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Revenue From Sewers May Not Cover Legal Bills

November 1, 2005

As a member of Holy Name of Mary parish, I am concerned about its finances. The sewage tax proposed by Mayor Schmidt will need to be addressed in two ways. First, to raise the money for the tax, I have suggested to our pastor that we increase the amount that the village pays to the church for its lease of the parking lot behind the church. If the estimated tax is $500, we should charge the village that amount plus costs of accounting, et cetera. If this cannot be done until the lease is up for renewal in 2007, the church can tally the bills and add some interest payment.

Second, the pastor and others in Croton’s non-profit community have agreed to join in a lawsuit to be brought against the tax. They are to be represented by an attorney working pro bono publico, i.e., for the public good. There is a principle involved here that establishes why we do not impose taxes on institutions that work for the public good.

The Republican majority knows of this probable legal battle but seems determined to raise the tax on November 7. With Metro-North stating that it will not pay the tax, the revenue from the sewers may not cover the impending legal bills.

— Joe Slakas

On November 3, 2005 5:17 PM, notorc said:

I interpret the definition of the sewer district differntly. I believe I do not have to pay since the sewer system is not available to me. If it is “available” and you chose not to connect, you still have to pay. Believe me, I really wish I could connect and get rid of the worries and maintenance of a septic system.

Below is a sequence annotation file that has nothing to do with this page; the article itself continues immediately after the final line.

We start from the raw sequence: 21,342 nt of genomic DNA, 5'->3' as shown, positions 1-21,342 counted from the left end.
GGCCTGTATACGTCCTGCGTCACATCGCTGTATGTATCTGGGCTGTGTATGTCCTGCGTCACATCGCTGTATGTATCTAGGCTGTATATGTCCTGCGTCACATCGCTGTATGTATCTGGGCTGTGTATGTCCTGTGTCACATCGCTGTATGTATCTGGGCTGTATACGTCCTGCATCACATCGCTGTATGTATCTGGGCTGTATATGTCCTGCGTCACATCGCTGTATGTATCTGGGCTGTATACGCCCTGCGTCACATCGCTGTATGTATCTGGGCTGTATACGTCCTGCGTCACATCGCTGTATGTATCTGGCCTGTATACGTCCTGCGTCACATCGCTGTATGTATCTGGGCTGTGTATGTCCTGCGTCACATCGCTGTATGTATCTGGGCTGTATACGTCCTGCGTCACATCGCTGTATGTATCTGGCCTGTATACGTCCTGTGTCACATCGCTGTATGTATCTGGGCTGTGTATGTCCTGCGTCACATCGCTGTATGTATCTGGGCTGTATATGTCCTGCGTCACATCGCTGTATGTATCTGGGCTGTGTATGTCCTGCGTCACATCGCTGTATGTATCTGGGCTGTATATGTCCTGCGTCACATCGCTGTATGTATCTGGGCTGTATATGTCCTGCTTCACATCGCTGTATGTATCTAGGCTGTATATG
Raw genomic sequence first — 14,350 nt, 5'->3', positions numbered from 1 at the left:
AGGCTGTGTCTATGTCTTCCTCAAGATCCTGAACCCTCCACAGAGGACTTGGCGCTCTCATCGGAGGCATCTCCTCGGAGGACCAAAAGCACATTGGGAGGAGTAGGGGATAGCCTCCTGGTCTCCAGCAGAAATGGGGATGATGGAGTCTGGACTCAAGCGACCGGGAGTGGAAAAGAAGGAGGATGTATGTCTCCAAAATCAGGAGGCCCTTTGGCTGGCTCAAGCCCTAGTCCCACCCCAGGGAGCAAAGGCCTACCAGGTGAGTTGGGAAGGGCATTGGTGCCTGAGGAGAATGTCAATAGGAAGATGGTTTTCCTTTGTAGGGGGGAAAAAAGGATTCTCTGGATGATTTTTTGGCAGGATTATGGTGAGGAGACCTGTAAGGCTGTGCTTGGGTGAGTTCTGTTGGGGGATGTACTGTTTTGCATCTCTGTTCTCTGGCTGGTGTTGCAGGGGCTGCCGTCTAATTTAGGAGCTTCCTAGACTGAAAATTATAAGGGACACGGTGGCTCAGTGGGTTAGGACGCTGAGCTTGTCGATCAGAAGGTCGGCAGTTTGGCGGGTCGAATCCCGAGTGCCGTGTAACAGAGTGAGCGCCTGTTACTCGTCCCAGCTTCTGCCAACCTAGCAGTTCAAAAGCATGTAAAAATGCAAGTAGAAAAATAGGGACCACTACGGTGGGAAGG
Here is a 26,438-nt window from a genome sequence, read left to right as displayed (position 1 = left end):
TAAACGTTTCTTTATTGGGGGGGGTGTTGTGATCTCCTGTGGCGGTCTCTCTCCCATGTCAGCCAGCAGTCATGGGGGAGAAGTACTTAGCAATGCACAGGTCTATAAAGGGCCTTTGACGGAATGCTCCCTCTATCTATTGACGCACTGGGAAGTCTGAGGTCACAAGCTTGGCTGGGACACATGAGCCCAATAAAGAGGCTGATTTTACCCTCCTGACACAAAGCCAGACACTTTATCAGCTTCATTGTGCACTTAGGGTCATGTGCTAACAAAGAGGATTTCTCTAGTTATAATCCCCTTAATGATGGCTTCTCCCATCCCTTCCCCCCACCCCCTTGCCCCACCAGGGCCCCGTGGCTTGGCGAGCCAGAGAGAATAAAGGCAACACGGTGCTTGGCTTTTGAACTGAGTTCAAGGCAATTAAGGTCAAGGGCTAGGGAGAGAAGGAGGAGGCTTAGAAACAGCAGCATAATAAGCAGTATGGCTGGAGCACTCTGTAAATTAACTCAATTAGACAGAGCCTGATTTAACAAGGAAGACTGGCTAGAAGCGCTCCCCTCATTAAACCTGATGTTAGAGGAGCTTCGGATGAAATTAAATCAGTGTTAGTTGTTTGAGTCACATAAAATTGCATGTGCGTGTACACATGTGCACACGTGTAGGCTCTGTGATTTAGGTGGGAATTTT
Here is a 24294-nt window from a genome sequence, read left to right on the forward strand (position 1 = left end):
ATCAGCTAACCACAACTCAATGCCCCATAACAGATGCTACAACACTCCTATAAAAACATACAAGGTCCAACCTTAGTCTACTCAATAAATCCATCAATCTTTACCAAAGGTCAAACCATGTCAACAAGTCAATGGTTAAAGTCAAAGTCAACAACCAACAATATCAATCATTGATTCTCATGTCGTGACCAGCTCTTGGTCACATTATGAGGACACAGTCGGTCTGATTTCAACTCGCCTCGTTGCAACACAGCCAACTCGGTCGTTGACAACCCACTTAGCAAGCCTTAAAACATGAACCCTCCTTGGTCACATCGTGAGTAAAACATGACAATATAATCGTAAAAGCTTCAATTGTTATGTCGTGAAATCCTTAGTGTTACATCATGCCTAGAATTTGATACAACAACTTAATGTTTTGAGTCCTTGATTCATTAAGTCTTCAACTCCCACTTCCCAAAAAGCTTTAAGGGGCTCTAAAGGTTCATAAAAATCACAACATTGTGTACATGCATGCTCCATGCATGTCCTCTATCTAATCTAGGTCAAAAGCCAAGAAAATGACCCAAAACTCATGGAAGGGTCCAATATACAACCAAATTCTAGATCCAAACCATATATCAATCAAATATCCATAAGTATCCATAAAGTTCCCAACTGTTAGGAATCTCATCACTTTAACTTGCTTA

In the end, one thing’s for sure, there aren’t enough details.

If Leo’s analysis is correct, I don’t think this whole mess is worth the potentially $50 a year I won’t be charged. Believe me, I have no misconceptions that my taxes will go down accordingly.

I usually support pay-as-you-go schemas but if it doesn’t make sense, it doesn’t make sense.

On November 2, 2005 4:16 PM, Stu said:

Mr. notorc seems to think because he has a septic system he isn’t going to pay the sewer rent. The way the law is written, people on septic, who use Village water, are still going to pay a sewer rent fee even though they have no sewer connection.

On November 2, 2005 9:48 AM, poppins said:

Mr. Slakas is right. Some how, some way, the non-profits as well as businesses will cover their losses and rightfully so. The only ones unable to cover the increase are the simple taxpayers.

Increasing the rents charged for use of church properties is only one way to do it. Obviously pleas will go out to congregations to increase their contributions, rents will be raised, service charges will be increased. And all this will be passed onto the backs of Croton residents.

As the saying goes - if it’s not broken then don’t fix it.

On November 2, 2005 9:39 AM, cherrio said:

Croton begins to sound more and more like Washington DC. We hear nothing directly from our Mayor and Village Board. All the information (misinformation) we get is from the spin doctors.

I was disappointed to hear the Mayor announce at the public hearing that this was something he felt very strongly about. Now that he’s heard the negative impact his new tax would create, let’s hope he withdraws his proposal or that he gets a majority vote opposing it.

On November 2, 2005 8:32 AM, culliganman said:

Hello JT. I don’t care about the sewer fees. I wanted to address the lie that my church was leading the charge to sue the village, i.e., me and my family, as represented by Mr. Slakas in his letter to this blog, as well as the implication that other churches were joining in. Frrom what I have heard they don’t like the implication one bit. I also still want to know who the other non-profits are in Croton that Mr. Slakas claims plans to sue village residents. If it is the CHN, which pays next to no taxes and which is subsidized by my tax dollars whether I agree with them or not, I want to know. I also want to know who the lawyer is that has agreed to represent all these unknown “Croton non-profits”, again as stated as fact in Mr Slakas letter.